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Prof. Powershell

Snapins on Standby

Find it, load it, and use it, in that order. It's this week's lesson on PowerShell snapins.

In Windows PowerShell 1.0, you can extend a shell's functionality by loading additional cmdlets. These are packaged as PSSnapins and the PSSnapin must be loaded into your PowerShell session before you can use it. You could load all snapins every time you launch PowerShell by adding the necessary lines to your PowerShell profile. But a better approach would be to load them when you need them.

If a PSSnapin has been loaded, the Get-PSSnapin command will show you:

PS C:\> Get-PSSnapin "SDMSoftware.PowerShell.GPMC"

This is looking for the group policy cmdlets from SDMSoftware, written by the GPO Guy, Darren Mar-Elia. If I haven't loaded them I can check to see if they are installed and registered with Powershell:

PS C:\> Get-PSSnapin "SDMSoftware.PowerShell.GPMC" -registered

If they are, I can load them:

PS C:\> Add-PSSnapin "SDMSoftware.PowerShell.GPMC"

What would be nice is a programmatic way to check if a PSSnapin is loaded or registered. Here's a block of code you could use in a script or function:

$snapin="SDMSoftware.PowerShell.GPMC"
if (get-pssnapin $snapin -ea "silentlycontinue") {
write-host "PSsnapin $snapin is loaded"
}
elseif (get-pssnapin $snapin -registered -ea "silentlycontinue") {
write-host "PSsnapin $snapin is registered but not loaded"
Add-PSSnapin $snapin
}
else {
write-host "PSSnapin $snapin not found" -foregroundcolor Red
}

The $snapin variable holds the name of the PSSnapin I want to use. The If construct will return $True if the Get-PSSnapin command is successful. Notice I'm using the common parameter, -ErrorAction, which has an alias of -ea. The SilentlyContinue value instructs PowerShell not to display any error messages or raise an exception. This is fine since I'm going to handle errors myself. If the PSSnapin is found, a message is displayed. If it is not loaded, then I'll use ElseIf to see if the PSSnapin is at least registered. If it is, a message is displayed and the PSSnapin loaded. Otherwise the PSSnapin is not available and a suitable message is displayed.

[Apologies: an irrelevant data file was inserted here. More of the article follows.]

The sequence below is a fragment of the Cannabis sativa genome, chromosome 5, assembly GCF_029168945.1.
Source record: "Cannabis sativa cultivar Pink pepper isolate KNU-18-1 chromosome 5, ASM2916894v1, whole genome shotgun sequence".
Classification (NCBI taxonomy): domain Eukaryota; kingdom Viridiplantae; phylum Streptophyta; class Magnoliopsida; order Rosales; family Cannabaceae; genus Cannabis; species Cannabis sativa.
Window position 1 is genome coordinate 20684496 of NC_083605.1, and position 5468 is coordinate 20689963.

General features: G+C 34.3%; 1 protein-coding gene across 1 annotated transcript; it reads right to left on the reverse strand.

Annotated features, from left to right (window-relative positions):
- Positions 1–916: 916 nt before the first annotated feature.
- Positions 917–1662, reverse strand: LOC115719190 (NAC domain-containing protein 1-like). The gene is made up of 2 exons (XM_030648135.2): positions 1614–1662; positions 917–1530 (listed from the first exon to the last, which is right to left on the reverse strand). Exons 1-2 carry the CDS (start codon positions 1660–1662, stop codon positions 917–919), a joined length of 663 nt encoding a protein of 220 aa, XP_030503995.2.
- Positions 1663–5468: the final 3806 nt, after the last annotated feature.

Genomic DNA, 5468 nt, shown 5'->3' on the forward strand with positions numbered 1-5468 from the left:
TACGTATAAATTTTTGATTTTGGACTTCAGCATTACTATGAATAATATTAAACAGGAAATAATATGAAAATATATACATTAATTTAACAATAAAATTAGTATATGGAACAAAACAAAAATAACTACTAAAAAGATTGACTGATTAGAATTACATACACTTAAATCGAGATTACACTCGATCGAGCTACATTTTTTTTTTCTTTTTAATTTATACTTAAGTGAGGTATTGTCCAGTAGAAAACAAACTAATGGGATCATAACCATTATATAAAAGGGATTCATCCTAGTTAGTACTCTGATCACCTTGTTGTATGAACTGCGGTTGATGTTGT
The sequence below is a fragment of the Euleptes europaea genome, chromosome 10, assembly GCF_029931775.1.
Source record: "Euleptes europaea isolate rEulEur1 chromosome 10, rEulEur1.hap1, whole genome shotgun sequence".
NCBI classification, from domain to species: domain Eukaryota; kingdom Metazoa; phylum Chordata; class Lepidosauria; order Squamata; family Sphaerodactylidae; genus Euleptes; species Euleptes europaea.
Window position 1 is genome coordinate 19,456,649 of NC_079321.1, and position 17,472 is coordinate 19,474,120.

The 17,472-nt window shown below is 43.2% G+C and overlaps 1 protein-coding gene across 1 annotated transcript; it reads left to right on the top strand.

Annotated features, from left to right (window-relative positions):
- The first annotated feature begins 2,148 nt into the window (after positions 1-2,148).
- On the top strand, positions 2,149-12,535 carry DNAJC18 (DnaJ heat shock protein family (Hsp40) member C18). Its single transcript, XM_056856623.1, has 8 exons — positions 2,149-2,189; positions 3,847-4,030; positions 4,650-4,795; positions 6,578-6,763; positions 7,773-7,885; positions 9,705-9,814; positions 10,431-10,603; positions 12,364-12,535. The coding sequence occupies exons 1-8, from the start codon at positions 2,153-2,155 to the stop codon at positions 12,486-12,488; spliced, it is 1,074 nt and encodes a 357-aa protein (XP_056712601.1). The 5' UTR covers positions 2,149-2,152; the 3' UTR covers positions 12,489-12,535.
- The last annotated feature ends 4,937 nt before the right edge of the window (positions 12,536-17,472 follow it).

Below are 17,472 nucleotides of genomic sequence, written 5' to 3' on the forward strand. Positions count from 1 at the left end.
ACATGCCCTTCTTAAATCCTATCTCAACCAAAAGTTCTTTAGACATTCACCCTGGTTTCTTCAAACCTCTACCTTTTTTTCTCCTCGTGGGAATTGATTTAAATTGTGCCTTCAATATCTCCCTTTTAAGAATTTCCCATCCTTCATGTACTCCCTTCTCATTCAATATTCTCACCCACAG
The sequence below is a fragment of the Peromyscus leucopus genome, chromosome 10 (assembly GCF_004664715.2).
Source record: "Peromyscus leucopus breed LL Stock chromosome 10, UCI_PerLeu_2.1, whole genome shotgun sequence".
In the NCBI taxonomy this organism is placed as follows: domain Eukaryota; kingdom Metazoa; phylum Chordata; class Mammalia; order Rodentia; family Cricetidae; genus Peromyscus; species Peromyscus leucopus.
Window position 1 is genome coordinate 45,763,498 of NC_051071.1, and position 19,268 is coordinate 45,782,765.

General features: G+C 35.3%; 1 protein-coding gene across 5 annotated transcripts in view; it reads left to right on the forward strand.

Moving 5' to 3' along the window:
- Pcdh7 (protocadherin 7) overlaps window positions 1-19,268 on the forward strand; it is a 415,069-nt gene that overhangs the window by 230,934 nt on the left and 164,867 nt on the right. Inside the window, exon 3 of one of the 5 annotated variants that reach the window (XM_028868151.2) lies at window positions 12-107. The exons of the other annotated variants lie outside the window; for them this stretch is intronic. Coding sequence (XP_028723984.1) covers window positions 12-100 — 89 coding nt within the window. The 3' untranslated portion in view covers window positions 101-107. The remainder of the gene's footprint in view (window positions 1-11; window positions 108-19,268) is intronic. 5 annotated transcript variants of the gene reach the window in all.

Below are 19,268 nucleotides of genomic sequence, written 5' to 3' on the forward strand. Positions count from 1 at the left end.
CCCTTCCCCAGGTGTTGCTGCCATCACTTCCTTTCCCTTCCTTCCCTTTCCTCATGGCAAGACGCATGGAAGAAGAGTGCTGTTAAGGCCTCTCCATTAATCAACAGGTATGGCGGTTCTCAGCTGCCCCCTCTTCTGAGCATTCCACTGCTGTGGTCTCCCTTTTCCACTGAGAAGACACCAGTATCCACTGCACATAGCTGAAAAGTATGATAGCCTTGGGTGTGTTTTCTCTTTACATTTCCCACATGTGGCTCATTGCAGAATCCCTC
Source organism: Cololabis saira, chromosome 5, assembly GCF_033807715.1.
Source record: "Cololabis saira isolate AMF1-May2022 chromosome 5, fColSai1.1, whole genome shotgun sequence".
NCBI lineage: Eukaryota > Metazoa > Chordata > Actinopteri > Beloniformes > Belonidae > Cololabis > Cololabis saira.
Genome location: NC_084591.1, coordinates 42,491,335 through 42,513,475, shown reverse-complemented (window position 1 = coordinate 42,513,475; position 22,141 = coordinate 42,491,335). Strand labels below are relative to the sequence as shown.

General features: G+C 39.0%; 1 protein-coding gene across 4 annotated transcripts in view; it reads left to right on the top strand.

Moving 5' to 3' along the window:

You may want to comment out the Write-Host lines and simply load the snapin if it is registered but not loaded.

About the Author

Jeffery Hicks is a Microsoft MVP in Windows PowerShell, Microsoft Certified Trainer and an IT veteran with over 20 years of experience, much of it spent as an IT consultant specializing in Microsoft server technologies with an emphasis in automation and efficiency. He works today as an independent author, trainer and consultant. Jeff writes the popular Prof. PowerShell column for MPCMag.com and is a regular contributor to the Petri IT Knowledgebase and 4SysOps. If he isn't writing, then he's most likely recording training videos for companies like TrainSignal or hanging out in the forums at PowerShell.org. Jeff's latest books are Learn PowerShell 3 in a Month of Lunches, Learn PowerShell Toolmaking in a Month of Lunches and PowerShell in Depth: An Administrators Guide. You can keep up with Jeff at his blog http://jdhitsolutions.com/blog, on Twitter at twitter.com/jeffhicks and on Google Plus (http:/gplus.to/JeffHicks)

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